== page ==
Awesome or Off-Putting is a weekly delve into cryptozoology, ufology, aliens, medical marvels, scientific wonders, secret societies, government conspiracies, cults, ghosts, EVPs, myths, ancient artifacts, religion, strange facts, odd sightings or just the plain unexplainable.
In 1881 Carle Liche recounted a trip he took to Madagascar in the magazine the South Australian Register. In the article he claims that while in that country he witnesses a primitive tribe carry a woman up to a tree, place her at its roots, and then back away. Within seconds the tree reached down, grabbed her, and hoisted her up to a place so it could more easily consume her.
Since the article was published some have called it a hoax, while others have backed it, saying the tree is common knowledge in the area the story depicts. The only thing agreed upon by both sides is that the woman who was torn apart by the branches has never issued a statement for or against.
To set up the following quote, Carl Liche was a visitor to Madagascar when he said he witnessed the Mkodo tribe carry a woman up to a tree, and lay her at its roots. He later wrote an article about it, and this is how he described the ensuing sacrifice:
“The slender delicate palpi, with the fury of starved serpents, quivered a moment over her head, then as if instinct with demoniac intelligence fastened upon her in sudden coils round and round her neck and arms; then while her awful screams and yet more awful laughter rose wildly to be instantly strangled down again into a gurgling moan, the tendrils one after another, like great green serpents, with brutal energy and infernal rapidity, rose, retracted themselves, and wrapped her about in fold after fold, ever tightening with cruel swiftness and savage tenacity of anacondas fastening upon their prey.”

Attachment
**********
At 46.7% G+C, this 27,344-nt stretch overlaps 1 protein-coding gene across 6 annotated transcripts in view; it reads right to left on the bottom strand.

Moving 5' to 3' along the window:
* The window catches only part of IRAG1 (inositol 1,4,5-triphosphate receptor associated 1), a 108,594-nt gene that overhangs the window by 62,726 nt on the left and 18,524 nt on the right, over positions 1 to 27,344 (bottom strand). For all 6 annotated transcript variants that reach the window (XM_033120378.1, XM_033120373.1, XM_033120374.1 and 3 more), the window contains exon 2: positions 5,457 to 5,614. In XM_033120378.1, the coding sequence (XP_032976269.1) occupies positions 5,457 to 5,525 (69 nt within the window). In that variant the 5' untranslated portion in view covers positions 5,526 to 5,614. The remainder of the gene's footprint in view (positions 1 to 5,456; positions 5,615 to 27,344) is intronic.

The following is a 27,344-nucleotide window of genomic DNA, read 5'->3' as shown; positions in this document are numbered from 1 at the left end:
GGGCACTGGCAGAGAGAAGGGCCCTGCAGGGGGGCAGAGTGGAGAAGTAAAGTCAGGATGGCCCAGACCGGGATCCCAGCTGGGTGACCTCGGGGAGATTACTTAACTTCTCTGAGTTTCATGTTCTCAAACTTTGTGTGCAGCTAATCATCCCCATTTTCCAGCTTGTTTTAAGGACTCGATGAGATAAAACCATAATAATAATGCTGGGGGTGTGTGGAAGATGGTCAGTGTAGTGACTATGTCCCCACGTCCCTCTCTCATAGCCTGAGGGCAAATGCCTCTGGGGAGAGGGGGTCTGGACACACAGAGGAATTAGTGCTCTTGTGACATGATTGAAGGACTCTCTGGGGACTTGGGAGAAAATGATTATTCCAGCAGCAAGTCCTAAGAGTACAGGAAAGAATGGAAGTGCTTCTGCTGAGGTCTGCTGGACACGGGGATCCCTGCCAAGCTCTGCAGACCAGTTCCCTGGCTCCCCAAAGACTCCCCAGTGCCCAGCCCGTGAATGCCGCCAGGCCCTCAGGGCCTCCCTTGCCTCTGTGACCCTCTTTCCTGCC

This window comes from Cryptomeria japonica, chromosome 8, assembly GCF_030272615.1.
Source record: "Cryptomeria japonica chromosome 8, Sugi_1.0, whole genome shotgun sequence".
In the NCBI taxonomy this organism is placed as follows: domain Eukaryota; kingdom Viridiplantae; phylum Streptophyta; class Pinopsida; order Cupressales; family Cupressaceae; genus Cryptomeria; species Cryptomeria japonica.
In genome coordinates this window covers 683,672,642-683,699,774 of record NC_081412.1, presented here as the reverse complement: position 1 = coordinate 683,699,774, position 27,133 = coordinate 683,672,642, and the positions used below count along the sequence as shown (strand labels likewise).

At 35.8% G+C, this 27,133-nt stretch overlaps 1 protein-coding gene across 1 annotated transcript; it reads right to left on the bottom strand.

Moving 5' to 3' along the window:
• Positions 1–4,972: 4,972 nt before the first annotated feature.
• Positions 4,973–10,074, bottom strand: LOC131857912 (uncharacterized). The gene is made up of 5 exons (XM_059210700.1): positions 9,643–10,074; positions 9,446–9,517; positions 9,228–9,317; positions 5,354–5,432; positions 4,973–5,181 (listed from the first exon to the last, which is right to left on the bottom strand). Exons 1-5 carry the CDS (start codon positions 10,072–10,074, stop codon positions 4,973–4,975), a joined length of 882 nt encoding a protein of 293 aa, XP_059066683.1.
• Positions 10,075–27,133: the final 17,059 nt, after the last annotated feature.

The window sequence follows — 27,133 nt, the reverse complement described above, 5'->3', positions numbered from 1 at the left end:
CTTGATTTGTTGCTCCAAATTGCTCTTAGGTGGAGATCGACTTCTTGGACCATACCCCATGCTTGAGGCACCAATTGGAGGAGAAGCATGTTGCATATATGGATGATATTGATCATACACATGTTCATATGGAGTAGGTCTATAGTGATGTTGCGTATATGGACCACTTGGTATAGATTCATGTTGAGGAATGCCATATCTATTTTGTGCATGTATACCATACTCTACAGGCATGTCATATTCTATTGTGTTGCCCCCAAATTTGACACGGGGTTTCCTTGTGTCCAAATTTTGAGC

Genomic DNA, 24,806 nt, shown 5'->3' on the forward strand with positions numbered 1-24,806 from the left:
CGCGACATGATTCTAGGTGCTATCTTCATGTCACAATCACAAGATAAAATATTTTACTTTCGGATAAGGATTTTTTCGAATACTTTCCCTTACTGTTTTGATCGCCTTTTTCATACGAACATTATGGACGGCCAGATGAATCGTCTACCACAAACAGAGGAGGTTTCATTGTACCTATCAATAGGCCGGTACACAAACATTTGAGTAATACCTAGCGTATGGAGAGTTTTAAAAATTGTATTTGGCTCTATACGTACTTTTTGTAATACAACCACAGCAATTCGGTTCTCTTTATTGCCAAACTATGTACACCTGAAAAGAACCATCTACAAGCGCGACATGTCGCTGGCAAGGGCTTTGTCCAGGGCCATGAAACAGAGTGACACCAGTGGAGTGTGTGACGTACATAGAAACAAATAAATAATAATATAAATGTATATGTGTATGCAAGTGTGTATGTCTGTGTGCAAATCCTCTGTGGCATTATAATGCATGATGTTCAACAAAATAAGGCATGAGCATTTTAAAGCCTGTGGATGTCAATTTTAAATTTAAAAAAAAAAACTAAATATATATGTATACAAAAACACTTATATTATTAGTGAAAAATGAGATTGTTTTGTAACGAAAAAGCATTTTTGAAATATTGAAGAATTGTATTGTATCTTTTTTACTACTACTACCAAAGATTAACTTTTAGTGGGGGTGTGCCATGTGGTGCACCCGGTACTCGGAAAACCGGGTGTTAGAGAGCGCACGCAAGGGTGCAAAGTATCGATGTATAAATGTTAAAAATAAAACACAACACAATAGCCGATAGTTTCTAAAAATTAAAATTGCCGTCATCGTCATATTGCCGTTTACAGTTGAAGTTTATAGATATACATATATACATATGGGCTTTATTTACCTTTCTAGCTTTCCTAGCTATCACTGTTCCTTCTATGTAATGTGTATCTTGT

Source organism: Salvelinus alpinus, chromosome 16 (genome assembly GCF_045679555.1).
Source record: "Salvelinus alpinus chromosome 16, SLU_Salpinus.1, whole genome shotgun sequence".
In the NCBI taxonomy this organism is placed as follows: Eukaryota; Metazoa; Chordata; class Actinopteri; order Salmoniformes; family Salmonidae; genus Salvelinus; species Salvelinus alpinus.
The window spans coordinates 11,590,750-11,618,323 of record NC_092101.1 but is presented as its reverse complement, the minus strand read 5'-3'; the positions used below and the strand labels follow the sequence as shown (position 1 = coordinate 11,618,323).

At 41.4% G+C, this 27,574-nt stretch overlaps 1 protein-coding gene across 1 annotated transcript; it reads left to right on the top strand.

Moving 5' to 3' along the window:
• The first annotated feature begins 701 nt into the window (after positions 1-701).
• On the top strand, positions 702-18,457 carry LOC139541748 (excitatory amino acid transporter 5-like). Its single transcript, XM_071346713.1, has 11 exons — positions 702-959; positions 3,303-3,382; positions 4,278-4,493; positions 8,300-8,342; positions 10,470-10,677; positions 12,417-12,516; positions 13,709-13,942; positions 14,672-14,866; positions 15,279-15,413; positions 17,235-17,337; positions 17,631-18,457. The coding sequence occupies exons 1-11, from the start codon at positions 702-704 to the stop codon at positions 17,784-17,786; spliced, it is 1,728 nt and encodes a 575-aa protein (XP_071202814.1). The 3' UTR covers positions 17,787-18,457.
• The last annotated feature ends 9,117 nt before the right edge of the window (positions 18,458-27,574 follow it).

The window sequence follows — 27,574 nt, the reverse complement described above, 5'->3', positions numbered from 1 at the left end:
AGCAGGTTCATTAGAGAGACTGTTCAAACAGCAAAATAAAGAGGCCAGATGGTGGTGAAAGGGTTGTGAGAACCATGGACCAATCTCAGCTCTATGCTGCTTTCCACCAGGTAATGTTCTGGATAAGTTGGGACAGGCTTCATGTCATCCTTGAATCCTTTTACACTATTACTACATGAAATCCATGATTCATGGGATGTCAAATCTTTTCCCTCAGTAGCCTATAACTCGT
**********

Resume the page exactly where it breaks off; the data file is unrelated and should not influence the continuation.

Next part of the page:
And then it ate her. We haven’t seen anything that’s indicated her exact manner of death, like if the tree had a big wooden mouth or something, but the imagery of her screaming while being crushed by the coiled branches is enough for us.
Like we said, the story has detractors, obviously, but it also has devotees. One such of the latter is Chase S Osborn. He’s a former governor of Michigan. In 1924 he wrote a book all about the tree. He called it: Madagascar: Land of the Man-Eating Tree. The tome is referenced in conjunction with the other story – and it’s real enough to be for sale on Amazon, but we couldn’t find any online excerpts.
Suffices to say Osborn claims the tree is common knowledge of the local tribes and the missionaries in Madagascar, although from what we’ve gathered an exact location for the thing has never been given. Another thing that’s never been given is a reason to sacrifice to the tree. Would it uproot itself and roll through the village otherwise? Would its long, underground roots spring up on farmers in their fields, dragging them underground?
It seems like an easy thing to write off, but before you do you should know legends of man-eating trees are all over the place. The Philippines has a story pretty similar actually. This is from Wikipedia:
“[Duñak, the Philippines’ man-eating tree] does not appear abnormal until a large animal walks under its branches, at which point barbed vines extend down from the tree to wrap themselves around the animal. The animal is then lifted up into the foliage, crushed to death, and consumed. It is said to have occasionally taken humans, but mostly does not prey on anything larger than deer and other ungulates native to the region.”
The article goes on to state this tale could be an exaggeration of a smaller plant that eats frogs, or a misconceived rendering of a giant snake attack.
We here at hecklerspray think the whole thing sounds a bit like the time a two janitors and a window cleaner all simultaneously disappeared into Stu’s old beard. Seriously, we saw that one with our own eyes.